Though many of the coal giants taken down by a wave of sector bankruptcies have emerged or are near emergence in the wake of an improved market, at least one more producer may face a court restructuring.
Armstrong Energy Inc. reported in a securities filing March 31 that there is "substantial doubt" about the company's ability to continue as a going concern. The company said this was a result of recurring losses from operations, an accumulated deficit and the anticipation of limited liquidity to meet debt obligations through March 2018.
The company noted that it has engaged financial and legal advisers to assist in restructuring capital and evaluating potential alternatives to address its liquidity constraints. If the company is unable to complete an agreement with the holders of its 11.75% senior secured notes due 2019, the company warned it may file a voluntary petition for relief under Chapter 11 of the U.S. Bankruptcy Code. The company said its creditors also could force it into an involuntary bankruptcy or liquidation.
Armstrong lost its asset-based revolving credit facility, which was terminated effective Nov. 14, 2016.
The company reported a nearly $20.7 million net loss in the fourth quarter of 2016. Armstrong reported long-term debt of approximately $207.3 million.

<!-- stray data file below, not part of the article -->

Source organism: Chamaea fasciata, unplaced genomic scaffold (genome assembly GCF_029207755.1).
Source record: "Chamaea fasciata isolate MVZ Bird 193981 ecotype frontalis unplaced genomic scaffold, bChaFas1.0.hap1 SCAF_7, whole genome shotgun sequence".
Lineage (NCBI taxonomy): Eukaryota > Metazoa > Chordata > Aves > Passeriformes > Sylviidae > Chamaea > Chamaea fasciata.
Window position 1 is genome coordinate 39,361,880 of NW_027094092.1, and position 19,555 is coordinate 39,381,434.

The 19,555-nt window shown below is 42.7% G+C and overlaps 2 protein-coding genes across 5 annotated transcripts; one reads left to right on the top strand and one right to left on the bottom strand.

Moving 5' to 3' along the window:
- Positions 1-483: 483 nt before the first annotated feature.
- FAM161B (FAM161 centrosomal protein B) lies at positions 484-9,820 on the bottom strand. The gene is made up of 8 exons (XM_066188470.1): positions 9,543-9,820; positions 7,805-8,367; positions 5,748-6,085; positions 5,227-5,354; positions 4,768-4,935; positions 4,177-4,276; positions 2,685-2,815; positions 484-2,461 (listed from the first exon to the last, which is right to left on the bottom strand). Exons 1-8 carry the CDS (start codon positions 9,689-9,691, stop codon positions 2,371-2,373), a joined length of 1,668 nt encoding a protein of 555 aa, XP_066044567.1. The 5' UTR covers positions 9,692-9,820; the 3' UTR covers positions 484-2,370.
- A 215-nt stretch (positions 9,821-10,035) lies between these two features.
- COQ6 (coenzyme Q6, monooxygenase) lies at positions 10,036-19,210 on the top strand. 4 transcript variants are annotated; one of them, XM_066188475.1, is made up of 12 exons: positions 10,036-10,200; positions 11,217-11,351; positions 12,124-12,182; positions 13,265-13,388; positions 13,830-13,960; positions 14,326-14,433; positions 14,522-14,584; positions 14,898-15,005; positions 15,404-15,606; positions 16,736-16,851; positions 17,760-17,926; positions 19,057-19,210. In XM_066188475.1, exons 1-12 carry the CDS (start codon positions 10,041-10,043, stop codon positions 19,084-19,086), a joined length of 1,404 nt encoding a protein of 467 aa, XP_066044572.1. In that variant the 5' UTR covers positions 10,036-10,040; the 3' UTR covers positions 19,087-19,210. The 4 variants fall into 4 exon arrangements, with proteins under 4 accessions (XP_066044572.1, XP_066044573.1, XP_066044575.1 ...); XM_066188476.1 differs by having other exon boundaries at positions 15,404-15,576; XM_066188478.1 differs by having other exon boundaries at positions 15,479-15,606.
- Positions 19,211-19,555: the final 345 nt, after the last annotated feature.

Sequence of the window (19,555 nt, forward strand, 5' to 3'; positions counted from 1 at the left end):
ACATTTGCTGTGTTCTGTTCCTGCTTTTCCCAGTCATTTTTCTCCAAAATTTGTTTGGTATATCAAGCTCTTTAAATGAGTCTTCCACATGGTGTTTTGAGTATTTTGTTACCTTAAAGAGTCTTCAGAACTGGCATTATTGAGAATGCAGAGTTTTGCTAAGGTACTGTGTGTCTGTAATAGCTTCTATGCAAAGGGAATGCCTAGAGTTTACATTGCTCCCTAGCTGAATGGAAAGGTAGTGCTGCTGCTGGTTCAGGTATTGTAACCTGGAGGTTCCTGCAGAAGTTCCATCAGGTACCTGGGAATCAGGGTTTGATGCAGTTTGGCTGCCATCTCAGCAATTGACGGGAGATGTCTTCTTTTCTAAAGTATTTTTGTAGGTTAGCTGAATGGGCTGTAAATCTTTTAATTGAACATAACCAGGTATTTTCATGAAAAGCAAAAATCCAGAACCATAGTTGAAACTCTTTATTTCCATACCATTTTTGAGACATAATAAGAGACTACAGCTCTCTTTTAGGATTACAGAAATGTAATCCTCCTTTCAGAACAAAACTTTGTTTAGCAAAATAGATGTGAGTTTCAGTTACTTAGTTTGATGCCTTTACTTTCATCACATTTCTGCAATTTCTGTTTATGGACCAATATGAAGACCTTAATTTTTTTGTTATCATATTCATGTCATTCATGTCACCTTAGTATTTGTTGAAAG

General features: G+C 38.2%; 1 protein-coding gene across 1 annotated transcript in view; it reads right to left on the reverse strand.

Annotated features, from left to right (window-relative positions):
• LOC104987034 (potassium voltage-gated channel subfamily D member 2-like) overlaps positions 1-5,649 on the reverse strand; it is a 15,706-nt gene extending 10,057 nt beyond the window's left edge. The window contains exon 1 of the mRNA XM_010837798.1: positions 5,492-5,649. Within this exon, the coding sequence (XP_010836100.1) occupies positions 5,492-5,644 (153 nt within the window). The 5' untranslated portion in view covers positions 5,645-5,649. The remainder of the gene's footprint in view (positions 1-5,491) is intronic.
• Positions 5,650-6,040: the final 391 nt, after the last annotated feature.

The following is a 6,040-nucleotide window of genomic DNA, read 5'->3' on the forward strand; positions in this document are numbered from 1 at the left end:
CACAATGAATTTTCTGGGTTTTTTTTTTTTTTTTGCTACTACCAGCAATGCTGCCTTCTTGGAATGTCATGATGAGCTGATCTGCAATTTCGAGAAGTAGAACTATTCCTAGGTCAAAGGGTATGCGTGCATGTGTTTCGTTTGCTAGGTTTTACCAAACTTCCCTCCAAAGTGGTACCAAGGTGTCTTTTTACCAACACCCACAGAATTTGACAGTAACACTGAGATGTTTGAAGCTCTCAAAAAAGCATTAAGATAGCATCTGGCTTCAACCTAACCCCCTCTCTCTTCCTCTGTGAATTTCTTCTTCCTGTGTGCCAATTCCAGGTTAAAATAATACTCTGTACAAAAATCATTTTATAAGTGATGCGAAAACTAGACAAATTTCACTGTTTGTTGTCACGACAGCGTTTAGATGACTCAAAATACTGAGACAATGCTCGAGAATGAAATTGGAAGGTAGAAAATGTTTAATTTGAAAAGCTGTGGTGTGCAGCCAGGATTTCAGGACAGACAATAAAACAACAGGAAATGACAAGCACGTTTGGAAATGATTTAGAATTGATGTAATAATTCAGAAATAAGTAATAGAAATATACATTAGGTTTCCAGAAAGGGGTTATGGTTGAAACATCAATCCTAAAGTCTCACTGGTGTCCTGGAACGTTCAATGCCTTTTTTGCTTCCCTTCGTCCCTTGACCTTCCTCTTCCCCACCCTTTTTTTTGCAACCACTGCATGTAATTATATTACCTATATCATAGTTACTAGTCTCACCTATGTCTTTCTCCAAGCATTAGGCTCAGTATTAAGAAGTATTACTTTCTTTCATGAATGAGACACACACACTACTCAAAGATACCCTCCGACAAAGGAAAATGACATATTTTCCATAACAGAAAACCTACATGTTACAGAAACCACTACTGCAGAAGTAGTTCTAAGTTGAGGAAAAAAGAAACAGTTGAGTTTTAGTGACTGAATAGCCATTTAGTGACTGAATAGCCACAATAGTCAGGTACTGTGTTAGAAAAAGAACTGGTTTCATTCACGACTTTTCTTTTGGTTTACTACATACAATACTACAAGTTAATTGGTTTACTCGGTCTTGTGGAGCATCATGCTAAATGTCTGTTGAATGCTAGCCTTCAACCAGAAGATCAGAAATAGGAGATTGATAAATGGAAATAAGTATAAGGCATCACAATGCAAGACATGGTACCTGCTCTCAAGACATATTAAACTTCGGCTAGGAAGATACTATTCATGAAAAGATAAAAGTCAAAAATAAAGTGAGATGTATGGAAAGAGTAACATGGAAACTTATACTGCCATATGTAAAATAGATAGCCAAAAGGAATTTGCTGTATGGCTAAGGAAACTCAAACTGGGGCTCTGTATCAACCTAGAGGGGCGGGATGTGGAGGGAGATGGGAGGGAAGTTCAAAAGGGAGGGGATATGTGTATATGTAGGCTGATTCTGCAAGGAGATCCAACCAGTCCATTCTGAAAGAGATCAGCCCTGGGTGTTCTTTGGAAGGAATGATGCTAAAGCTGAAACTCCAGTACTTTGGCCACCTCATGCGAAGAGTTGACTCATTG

"Our current operating plan indicates that we will continue to incur losses from operations and generate negative cash flows from operating activities," the company reported.
According to its earnings report, the coal producer's loss increased compared to the fourth quarter of 2015, when it posted a $2 million loss. Over the full year of 2016, losses decreased to $58.8 million compared to 2015's net loss of $162.1 million.
Armstrong also reported a noncash charge with Thoroughbred Holdings related to a settlement over a property valuation regarding jointly owned land and mineral reserves in Muhlenberg and Ohio counties in Kentucky.
The coal producer reported adjusted EBITDA of nearly $12 million in the fourth quarter of 2016 compared to $15.7 million in the fourth quarter of 2015. The full year adjusted EBITDA dropped by more than half, from $68.5 million in 2015 to $33.2 million in 2016.
Armstrong sold 1.6 million tons of coal in the recent quarter compared to 1.9 million tons in the same period of 2015. In full year totals, sales dropped from 7.8 million tons in 2015 to just under 6 million tons in 2016. Armstrong said it had 5.3 million tons committed and priced for 2017.
Its reported revenue for the recent quarter was $67.8 million compared to $82.2 million in the fourth quarter of 2015. In full-year totals, revenue dropped from $360.9 million in 2015 to $253.9 million in 2016.
Kenneth Allen, the company's executive vice president and COO, announced March 29 his intention to retire effective June 1, though he will continue as a consultant for the company. Allen announced his resignation from the company's board of directors earlier this year.